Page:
NEW HANOVER COUNTY, N.C. (WECT) - Many people in Southeastern North Carolina feel like they dodged a bullet with Hurricane Dorian. Still traumatized from the damage inflicted by Hurricane Florence, they were afraid this was going to be a repeat.
Luckily, that did not happen, but the water in one part of New Hanover County still got much too close for comfort. The videos viewers sent to our newsroom show just how bad the flooding was for residents along Brookbend Drive, Torchwood, and Courtney Pines, among other places in the Ogden area that flooded last week. WECT found out Hurricane Florence caused significant damage to the drainage system for that area and has still not been fixed. The county is waiting for an influx of cash from the federal government, and residents are left hoping it gets here before it’s too late.
Torchwood Drive resident Mary Butler had to gut her home last year because of flooding from Florence, and half-jokingly said she felt like she has Post Traumatic Stress Disorder from the ordeal. She said she started having panic attacks as she watched the forecast track for Dorian.
“I said if it happens again, I’m just going to have to move because I cannot live through that again. It was just too devastating. That was over six months of my life,” Butler said. Butler is grateful her Torchwood home did not flood in Dorian, but is upset it got this close again. The water was halfway up her driveway, and when people would drive on the road through the floodwaters it pushed the water even closer to homes, prompting someone to put up a “no wake” sign.
Butler’s daughter, Beth Adams, lives a short way away in Bayshore, and says drainage was notably better there.
“We had flooding all across our street during that big rain band, and it was gone within an hour or two and the street was dry,” Adams explained. “Whereas for [my mom the water] was still up her driveway. Something is wrong.”
She’s right. Though many residents were not aware, the drainage system for the Smith Creek Watershed stopped working properly during Hurricane Florence. That watershed covers much of Ogden and other large portions northern New Hanover County, and eventually drains to the Cape Fear River. County engineers said the drainage culverts that service that watershed are full of sand and vegetative debris.
“[They] just kind of clogged up and reduced the capacity. So you’ve not been able to fit as much water through where you used to be able to," County Engineer Jim Iannucci told WECT.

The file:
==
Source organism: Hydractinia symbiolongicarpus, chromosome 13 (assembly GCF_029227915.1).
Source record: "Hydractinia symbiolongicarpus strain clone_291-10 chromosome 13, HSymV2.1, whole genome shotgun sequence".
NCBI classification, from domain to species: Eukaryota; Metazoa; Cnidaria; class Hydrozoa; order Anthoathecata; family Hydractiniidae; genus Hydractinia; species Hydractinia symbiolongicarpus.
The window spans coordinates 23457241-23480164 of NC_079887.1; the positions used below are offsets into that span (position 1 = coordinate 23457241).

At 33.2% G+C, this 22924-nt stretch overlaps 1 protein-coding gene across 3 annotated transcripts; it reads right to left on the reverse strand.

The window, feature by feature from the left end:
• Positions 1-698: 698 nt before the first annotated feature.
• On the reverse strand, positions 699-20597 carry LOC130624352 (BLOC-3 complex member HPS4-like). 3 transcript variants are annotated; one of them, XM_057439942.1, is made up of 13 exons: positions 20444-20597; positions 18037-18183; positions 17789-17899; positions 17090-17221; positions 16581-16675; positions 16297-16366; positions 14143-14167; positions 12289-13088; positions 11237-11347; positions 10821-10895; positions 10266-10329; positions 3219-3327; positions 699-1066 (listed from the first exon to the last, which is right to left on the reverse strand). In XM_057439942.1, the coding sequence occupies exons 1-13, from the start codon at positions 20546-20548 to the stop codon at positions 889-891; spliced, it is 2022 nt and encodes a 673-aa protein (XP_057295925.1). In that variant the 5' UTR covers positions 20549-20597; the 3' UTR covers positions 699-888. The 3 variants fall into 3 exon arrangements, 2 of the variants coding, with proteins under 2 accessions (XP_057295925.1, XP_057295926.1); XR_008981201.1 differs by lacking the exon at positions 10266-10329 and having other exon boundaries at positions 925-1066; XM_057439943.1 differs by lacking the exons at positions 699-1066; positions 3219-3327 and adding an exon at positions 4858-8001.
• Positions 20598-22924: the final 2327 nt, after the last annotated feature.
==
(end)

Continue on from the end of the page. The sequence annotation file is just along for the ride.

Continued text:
The estimated cost to unclog the Smith Creek Watershed and get it flowing again? $900,000. Some of the clogged culverts are in neighborhoods, while others are underneath roads like College and I-40. Until they can be cleared, water is unable to properly flow to Smith Creek, and heavy rainfall that is manageable in other parts of the county is not manageable in the Ogden area.
Many Ogden residents blamed out-of-control residential development for the drainage issues.
"There had been no flooding here [before Hurricane Florence]. They've done something in the area to create the flooding issue. There's been new property down from us that was not developed before, so you've got new houses, foundations, driveways, patios, and there's nowhere for this water to go, other than on the people that are here," Butler said.
While Iannucci acknowledged that increased development may play a role, further decreasing the amount of pervious land where water can drain and tapping more neighborhoods into the already struggling watershed system, he said it’s not the biggest factor in the drainage problem. He said builders developing neighborhoods after the year 2000 were required to meet newly adopted storm water code, which required that a neighborhood could handle eight inches of rain in a 24-hour period.
Furthermore, Iannucci said the county couldn’t stop people from building on the land they owned just because it was better for existing residents if they did not.
The county has heard that federal money to fix the drainage problem is on the way from the Emergency Watershed Protection Program, but they are still waiting on official approval and specific details on how much money is coming. In addition to the $900,000 the county has requested to rehabilitate the Smith Creek Watershed, they are hoping an additional $2 million from the federal government to help improve other watersheds in the county that are not functioning properly.
Once the money is made available, the county would like to begin repairs by November and have the watersheds flowing properly again by the end of June.
Some residents, anxiously waiting for a fix in the height of hurricanes season, say that’s not soon enough. But county officials say they are moving as quickly as they can through a multi-step federal process. Iannucci said if they want federal financial assistance, they are prohibited from beginning repairs until formal approval has come through, and they cannot simply start now and apply to be reimbursed. While they may seem tedious to residents, Iannucci said the checks and balances are meant to ensure the money is spent wisely on projects that have been vetted.
The county has already been working to secure the necessary CAMA permits for these repairs so that the projects will be shovel ready when federal money arrives.
In addition to rehabilitating watersheds, the county is also considering establishing a stormwater utility in unincorporated areas to make infrastructure improvements. If commissioners sign off on the proposal in December, the utility could eventually install larger culverts and expand ditches to funnel more water away from homes after a major rain event.
Residents looking to stay in the loop on the latest stormwater repair developments can sign up for updates from the county here.